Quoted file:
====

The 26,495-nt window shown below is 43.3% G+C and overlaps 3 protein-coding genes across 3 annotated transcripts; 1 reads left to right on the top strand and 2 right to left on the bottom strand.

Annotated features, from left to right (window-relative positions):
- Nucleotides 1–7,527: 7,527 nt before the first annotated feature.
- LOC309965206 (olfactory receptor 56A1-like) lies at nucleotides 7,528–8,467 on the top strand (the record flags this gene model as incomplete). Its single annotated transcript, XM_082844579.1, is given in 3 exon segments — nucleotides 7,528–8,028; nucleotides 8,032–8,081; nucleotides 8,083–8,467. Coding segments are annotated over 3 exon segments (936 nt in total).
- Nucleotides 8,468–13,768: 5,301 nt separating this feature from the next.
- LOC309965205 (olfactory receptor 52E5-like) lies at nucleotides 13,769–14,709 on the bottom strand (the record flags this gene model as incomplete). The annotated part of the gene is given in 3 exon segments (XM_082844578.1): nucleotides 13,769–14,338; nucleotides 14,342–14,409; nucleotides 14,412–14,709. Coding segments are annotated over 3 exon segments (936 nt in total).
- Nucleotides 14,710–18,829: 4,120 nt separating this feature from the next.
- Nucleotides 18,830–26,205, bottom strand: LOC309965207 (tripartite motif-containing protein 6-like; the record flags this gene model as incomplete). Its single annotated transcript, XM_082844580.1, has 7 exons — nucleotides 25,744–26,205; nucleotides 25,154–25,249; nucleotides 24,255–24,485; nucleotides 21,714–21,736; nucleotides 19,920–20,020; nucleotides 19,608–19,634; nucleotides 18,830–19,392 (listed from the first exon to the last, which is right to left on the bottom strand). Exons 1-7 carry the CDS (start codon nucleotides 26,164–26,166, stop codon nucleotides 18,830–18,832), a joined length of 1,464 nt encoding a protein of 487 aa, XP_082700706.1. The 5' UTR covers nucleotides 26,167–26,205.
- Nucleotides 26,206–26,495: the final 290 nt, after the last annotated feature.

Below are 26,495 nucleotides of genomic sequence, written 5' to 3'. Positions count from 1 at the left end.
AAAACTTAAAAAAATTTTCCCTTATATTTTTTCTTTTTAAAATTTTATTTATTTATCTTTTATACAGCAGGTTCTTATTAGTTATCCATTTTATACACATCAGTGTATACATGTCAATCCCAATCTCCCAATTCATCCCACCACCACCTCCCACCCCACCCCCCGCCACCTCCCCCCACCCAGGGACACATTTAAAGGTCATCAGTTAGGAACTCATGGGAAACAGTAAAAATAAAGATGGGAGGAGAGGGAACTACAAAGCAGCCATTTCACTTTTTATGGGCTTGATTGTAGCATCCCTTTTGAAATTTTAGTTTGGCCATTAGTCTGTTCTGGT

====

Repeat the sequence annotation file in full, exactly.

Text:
The 26,495-nt window shown below is 43.3% G+C and overlaps 3 protein-coding genes across 3 annotated transcripts; 1 reads left to right on the top strand and 2 right to left on the bottom strand.

Annotated features, from left to right (window-relative positions):
- Nucleotides 1–7,527: 7,527 nt before the first annotated feature.
- LOC309965206 (olfactory receptor 56A1-like) lies at nucleotides 7,528–8,467 on the top strand (the record flags this gene model as incomplete). Its single annotated transcript, XM_082844579.1, is given in 3 exon segments — nucleotides 7,528–8,028; nucleotides 8,032–8,081; nucleotides 8,083–8,467. Coding segments are annotated over 3 exon segments (936 nt in total).
- Nucleotides 8,468–13,768: 5,301 nt separating this feature from the next.
- LOC309965205 (olfactory receptor 52E5-like) lies at nucleotides 13,769–14,709 on the bottom strand (the record flags this gene model as incomplete). The annotated part of the gene is given in 3 exon segments (XM_082844578.1): nucleotides 13,769–14,338; nucleotides 14,342–14,409; nucleotides 14,412–14,709. Coding segments are annotated over 3 exon segments (936 nt in total).
- Nucleotides 14,710–18,829: 4,120 nt separating this feature from the next.
- Nucleotides 18,830–26,205, bottom strand: LOC309965207 (tripartite motif-containing protein 6-like; the record flags this gene model as incomplete). Its single annotated transcript, XM_082844580.1, has 7 exons — nucleotides 25,744–26,205; nucleotides 25,154–25,249; nucleotides 24,255–24,485; nucleotides 21,714–21,736; nucleotides 19,920–20,020; nucleotides 19,608–19,634; nucleotides 18,830–19,392 (listed from the first exon to the last, which is right to left on the bottom strand). Exons 1-7 carry the CDS (start codon nucleotides 26,164–26,166, stop codon nucleotides 18,830–18,832), a joined length of 1,464 nt encoding a protein of 487 aa, XP_082700706.1. The 5' UTR covers nucleotides 26,167–26,205.
- Nucleotides 26,206–26,495: the final 290 nt, after the last annotated feature.

Below are 26,495 nucleotides of genomic sequence, written 5' to 3'. Positions count from 1 at the left end.
AAAACTTAAAAAAATTTTCCCTTATATTTTTTCTTTTTAAAATTTTATTTATTTATCTTTTATACAGCAGGTTCTTATTAGTTATCCATTTTATACACATCAGTGTATACATGTCAATCCCAATCTCCCAATTCATCCCACCACCACCTCCCACCCCACCCCCCGCCACCTCCCCCCACCCAGGGACACATTTAAAGGTCATCAGTTAGGAACTCATGGGAAACAGTAAAAATAAAGATGGGAGGAGAGGGAACTACAAAGCAGCCATTTCACTTTTTATGGGCTTGATTGTAGCATCCCTTTTGAAATTTTAGTTTGGCCATTAGTCTGTTCTGGT